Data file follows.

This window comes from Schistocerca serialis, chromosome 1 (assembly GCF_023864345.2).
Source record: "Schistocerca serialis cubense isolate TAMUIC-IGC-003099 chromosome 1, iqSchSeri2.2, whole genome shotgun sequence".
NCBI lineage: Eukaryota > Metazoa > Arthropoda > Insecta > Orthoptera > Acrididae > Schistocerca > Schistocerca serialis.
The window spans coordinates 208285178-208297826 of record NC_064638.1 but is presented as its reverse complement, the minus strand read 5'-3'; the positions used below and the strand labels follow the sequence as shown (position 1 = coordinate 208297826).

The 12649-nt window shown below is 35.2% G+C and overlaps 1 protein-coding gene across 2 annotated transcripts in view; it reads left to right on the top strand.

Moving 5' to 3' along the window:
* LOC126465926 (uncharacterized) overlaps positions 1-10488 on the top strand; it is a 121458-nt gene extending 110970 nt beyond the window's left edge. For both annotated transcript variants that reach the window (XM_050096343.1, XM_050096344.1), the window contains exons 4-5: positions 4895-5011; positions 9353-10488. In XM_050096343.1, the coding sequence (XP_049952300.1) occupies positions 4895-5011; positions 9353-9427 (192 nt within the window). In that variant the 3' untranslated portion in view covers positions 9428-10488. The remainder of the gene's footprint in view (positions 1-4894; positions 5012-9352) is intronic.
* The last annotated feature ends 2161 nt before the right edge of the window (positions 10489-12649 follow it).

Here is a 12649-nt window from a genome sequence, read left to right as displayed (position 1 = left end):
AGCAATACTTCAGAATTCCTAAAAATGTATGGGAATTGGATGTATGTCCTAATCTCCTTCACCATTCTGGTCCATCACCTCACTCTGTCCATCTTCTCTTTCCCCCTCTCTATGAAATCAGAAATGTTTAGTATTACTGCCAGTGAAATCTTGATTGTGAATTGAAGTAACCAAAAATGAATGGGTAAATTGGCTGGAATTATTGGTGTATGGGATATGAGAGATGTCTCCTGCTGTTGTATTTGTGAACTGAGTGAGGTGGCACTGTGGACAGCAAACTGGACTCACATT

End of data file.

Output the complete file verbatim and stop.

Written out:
This window comes from Schistocerca serialis, chromosome 1 (assembly GCF_023864345.2).
Source record: "Schistocerca serialis cubense isolate TAMUIC-IGC-003099 chromosome 1, iqSchSeri2.2, whole genome shotgun sequence".
NCBI lineage: Eukaryota > Metazoa > Arthropoda > Insecta > Orthoptera > Acrididae > Schistocerca > Schistocerca serialis.
The window spans coordinates 208285178-208297826 of record NC_064638.1 but is presented as its reverse complement, the minus strand read 5'-3'; the positions used below and the strand labels follow the sequence as shown (position 1 = coordinate 208297826).

The 12649-nt window shown below is 35.2% G+C and overlaps 1 protein-coding gene across 2 annotated transcripts in view; it reads left to right on the top strand.

Moving 5' to 3' along the window:
* LOC126465926 (uncharacterized) overlaps positions 1-10488 on the top strand; it is a 121458-nt gene extending 110970 nt beyond the window's left edge. For both annotated transcript variants that reach the window (XM_050096343.1, XM_050096344.1), the window contains exons 4-5: positions 4895-5011; positions 9353-10488. In XM_050096343.1, the coding sequence (XP_049952300.1) occupies positions 4895-5011; positions 9353-9427 (192 nt within the window). In that variant the 3' untranslated portion in view covers positions 9428-10488. The remainder of the gene's footprint in view (positions 1-4894; positions 5012-9352) is intronic.
* The last annotated feature ends 2161 nt before the right edge of the window (positions 10489-12649 follow it).

Here is a 12649-nt window from a genome sequence, read left to right as displayed (position 1 = left end):
AGCAATACTTCAGAATTCCTAAAAATGTATGGGAATTGGATGTATGTCCTAATCTCCTTCACCATTCTGGTCCATCACCTCACTCTGTCCATCTTCTCTTTCCCCCTCTCTATGAAATCAGAAATGTTTAGTATTACTGCCAGTGAAATCTTGATTGTGAATTGAAGTAACCAAAAATGAATGGGTAAATTGGCTGGAATTATTGGTGTATGGGATATGAGAGATGTCTCCTGCTGTTGTATTTGTGAACTGAGTGAGGTGGCACTGTGGACAGCAAACTGGACTCACATT